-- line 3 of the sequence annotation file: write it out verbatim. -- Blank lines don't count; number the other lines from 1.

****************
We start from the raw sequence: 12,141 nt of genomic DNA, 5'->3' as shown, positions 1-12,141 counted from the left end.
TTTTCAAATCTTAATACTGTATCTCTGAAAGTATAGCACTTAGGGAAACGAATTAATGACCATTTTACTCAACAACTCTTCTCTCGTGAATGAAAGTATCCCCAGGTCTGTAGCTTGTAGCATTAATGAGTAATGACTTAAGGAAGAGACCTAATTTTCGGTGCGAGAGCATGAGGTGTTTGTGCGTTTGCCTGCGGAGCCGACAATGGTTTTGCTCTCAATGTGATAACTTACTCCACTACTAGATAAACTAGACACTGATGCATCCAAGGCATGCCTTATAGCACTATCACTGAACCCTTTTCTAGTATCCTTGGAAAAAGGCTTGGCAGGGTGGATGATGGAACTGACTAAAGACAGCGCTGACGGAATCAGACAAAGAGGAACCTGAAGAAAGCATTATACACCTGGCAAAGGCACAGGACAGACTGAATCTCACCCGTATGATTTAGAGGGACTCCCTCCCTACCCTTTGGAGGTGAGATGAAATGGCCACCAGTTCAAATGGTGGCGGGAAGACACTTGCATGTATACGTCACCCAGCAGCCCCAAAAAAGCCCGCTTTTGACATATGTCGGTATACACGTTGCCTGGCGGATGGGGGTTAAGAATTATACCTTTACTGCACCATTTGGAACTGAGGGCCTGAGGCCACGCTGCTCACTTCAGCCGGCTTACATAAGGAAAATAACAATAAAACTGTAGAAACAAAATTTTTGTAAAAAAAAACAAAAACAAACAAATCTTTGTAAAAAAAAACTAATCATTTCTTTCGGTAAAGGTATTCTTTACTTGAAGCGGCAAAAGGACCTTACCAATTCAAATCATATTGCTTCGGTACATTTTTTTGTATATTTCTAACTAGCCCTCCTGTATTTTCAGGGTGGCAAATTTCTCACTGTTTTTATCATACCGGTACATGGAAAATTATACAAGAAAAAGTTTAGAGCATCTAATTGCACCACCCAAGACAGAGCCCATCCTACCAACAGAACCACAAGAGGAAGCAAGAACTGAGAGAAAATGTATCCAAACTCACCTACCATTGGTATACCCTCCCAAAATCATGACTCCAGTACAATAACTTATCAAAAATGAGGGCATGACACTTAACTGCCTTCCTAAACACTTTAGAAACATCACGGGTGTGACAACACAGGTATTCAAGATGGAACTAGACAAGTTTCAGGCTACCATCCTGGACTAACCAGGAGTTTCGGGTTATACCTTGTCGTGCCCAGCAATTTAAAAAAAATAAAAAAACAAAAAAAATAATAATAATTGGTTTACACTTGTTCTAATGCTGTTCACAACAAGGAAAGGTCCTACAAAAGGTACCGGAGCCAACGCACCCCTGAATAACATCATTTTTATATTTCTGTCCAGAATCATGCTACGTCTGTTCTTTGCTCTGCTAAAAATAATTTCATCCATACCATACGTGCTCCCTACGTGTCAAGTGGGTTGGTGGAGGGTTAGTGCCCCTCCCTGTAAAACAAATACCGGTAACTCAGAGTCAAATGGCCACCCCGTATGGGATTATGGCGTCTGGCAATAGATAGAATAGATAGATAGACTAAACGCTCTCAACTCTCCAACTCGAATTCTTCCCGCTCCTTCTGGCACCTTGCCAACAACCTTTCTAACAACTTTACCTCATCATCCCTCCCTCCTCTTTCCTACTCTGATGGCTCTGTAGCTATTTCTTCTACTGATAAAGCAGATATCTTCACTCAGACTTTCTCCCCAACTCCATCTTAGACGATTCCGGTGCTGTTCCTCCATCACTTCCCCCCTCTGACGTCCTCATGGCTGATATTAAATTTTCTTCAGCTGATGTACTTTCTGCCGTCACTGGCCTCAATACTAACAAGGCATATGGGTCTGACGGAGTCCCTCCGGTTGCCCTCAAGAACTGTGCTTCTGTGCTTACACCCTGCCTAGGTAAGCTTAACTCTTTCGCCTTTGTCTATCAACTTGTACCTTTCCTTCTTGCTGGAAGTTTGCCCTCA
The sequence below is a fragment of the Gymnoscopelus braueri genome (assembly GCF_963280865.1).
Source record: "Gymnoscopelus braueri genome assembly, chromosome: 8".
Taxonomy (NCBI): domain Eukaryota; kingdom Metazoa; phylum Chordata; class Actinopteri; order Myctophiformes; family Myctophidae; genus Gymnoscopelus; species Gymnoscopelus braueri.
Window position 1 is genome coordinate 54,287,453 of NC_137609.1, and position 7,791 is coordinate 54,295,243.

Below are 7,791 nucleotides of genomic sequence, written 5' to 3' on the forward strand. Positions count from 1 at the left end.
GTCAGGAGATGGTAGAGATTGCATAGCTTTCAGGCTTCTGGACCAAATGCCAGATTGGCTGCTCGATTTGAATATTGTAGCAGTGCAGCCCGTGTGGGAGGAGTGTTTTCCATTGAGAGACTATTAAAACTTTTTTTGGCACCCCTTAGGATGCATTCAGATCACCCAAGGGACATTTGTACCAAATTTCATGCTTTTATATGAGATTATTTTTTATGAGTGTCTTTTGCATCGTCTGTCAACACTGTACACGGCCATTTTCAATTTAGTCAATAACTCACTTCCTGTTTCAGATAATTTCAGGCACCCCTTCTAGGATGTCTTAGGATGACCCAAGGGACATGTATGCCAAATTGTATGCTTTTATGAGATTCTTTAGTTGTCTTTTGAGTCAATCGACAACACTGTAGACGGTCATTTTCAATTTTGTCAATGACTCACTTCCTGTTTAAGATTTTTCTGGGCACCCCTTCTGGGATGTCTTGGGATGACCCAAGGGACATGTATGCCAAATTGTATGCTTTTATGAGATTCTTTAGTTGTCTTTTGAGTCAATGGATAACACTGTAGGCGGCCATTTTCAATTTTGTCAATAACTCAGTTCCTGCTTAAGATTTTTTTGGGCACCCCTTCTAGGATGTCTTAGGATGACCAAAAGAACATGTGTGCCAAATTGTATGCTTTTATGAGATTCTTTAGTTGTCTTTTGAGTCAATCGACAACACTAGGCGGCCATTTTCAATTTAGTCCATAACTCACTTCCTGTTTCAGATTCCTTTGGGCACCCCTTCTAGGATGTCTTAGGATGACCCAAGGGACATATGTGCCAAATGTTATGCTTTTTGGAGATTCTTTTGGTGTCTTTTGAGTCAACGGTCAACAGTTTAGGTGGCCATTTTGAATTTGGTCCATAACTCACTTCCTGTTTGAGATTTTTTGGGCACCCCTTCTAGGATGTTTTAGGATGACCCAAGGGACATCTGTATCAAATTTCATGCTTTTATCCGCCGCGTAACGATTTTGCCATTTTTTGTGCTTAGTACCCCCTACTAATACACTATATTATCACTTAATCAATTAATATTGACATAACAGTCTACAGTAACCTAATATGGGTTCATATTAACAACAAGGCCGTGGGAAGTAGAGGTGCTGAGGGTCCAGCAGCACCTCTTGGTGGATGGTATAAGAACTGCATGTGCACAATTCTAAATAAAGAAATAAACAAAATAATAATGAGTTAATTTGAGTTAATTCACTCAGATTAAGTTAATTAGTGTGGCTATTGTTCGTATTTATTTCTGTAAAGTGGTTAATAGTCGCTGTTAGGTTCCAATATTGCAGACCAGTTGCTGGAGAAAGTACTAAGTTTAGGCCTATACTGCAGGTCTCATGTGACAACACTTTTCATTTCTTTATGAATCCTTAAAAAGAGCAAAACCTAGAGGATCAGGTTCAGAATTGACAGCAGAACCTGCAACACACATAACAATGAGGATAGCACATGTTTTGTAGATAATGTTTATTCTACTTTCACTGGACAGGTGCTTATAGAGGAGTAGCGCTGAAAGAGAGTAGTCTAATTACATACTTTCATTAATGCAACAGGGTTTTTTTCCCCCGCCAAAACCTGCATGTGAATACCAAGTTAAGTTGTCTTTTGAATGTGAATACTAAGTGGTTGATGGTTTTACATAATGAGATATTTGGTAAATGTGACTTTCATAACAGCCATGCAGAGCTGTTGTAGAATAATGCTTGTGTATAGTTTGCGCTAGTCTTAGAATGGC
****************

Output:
The sequence below is a fragment of the Gymnoscopelus braueri genome (assembly GCF_963280865.1).